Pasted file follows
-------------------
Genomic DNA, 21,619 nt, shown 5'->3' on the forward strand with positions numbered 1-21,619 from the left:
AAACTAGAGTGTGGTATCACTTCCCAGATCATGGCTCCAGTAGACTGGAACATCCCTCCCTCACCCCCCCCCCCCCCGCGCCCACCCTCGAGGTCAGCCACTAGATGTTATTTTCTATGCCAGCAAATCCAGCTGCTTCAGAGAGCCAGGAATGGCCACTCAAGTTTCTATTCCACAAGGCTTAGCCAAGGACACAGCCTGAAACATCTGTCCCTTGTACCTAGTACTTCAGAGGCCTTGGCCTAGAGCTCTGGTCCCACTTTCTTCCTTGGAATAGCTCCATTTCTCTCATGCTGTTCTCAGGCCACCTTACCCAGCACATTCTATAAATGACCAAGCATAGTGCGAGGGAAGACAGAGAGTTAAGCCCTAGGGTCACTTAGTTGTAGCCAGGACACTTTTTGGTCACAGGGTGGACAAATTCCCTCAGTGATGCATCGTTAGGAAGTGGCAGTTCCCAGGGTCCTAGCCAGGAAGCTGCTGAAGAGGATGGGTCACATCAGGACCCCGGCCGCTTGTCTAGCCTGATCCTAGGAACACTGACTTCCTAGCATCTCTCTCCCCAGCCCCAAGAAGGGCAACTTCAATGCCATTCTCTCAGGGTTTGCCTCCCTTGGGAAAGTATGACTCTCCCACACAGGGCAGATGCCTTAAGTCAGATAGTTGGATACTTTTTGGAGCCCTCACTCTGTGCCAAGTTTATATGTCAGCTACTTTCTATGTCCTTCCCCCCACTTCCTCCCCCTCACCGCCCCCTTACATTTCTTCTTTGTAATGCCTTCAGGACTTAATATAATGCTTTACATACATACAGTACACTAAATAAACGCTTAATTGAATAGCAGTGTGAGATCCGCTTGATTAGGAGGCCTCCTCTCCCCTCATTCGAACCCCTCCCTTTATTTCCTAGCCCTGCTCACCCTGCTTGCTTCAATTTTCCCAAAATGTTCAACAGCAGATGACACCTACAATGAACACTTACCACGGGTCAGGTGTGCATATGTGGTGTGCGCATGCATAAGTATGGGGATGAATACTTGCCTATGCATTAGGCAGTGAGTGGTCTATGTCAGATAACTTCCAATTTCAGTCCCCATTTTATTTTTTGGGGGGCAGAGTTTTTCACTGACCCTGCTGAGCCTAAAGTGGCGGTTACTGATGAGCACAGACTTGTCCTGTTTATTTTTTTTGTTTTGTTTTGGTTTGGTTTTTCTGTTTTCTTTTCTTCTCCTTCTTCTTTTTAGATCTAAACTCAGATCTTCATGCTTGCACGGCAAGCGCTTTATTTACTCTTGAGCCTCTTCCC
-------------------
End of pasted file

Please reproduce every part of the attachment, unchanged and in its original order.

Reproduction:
Genomic DNA, 21,619 nt, shown 5'->3' on the forward strand with positions numbered 1-21,619 from the left:
AAACTAGAGTGTGGTATCACTTCCCAGATCATGGCTCCAGTAGACTGGAACATCCCTCCCTCACCCCCCCCCCCCCCGCGCCCACCCTCGAGGTCAGCCACTAGATGTTATTTTCTATGCCAGCAAATCCAGCTGCTTCAGAGAGCCAGGAATGGCCACTCAAGTTTCTATTCCACAAGGCTTAGCCAAGGACACAGCCTGAAACATCTGTCCCTTGTACCTAGTACTTCAGAGGCCTTGGCCTAGAGCTCTGGTCCCACTTTCTTCCTTGGAATAGCTCCATTTCTCTCATGCTGTTCTCAGGCCACCTTACCCAGCACATTCTATAAATGACCAAGCATAGTGCGAGGGAAGACAGAGAGTTAAGCCCTAGGGTCACTTAGTTGTAGCCAGGACACTTTTTGGTCACAGGGTGGACAAATTCCCTCAGTGATGCATCGTTAGGAAGTGGCAGTTCCCAGGGTCCTAGCCAGGAAGCTGCTGAAGAGGATGGGTCACATCAGGACCCCGGCCGCTTGTCTAGCCTGATCCTAGGAACACTGACTTCCTAGCATCTCTCTCCCCAGCCCCAAGAAGGGCAACTTCAATGCCATTCTCTCAGGGTTTGCCTCCCTTGGGAAAGTATGACTCTCCCACACAGGGCAGATGCCTTAAGTCAGATAGTTGGATACTTTTTGGAGCCCTCACTCTGTGCCAAGTTTATATGTCAGCTACTTTCTATGTCCTTCCCCCCACTTCCTCCCCCTCACCGCCCCCTTACATTTCTTCTTTGTAATGCCTTCAGGACTTAATATAATGCTTTACATACATACAGTACACTAAATAAACGCTTAATTGAATAGCAGTGTGAGATCCGCTTGATTAGGAGGCCTCCTCTCCCCTCATTCGAACCCCTCCCTTTATTTCCTAGCCCTGCTCACCCTGCTTGCTTCAATTTTCCCAAAATGTTCAACAGCAGATGACACCTACAATGAACACTTACCACGGGTCAGGTGTGCATATGTGGTGTGCGCATGCATAAGTATGGGGATGAATACTTGCCTATGCATTAGGCAGTGAGTGGTCTATGTCAGATAACTTCCAATTTCAGTCCCCATTTTATTTTTTGGGGGGCAGAGTTTTTCACTGACCCTGCTGAGCCTAAAGTGGCGGTTACTGATGAGCACAGACTTGTCCTGTTTATTTTTTTTGTTTTGTTTTGGTTTGGTTTTTCTGTTTTCTTTTCTTCTCCTTCTTCTTTTTAGATCTAAACTCAGATCTTCATGCTTGCACGGCAAGCGCTTTATTTACTCTTGAGCCTCTTCCC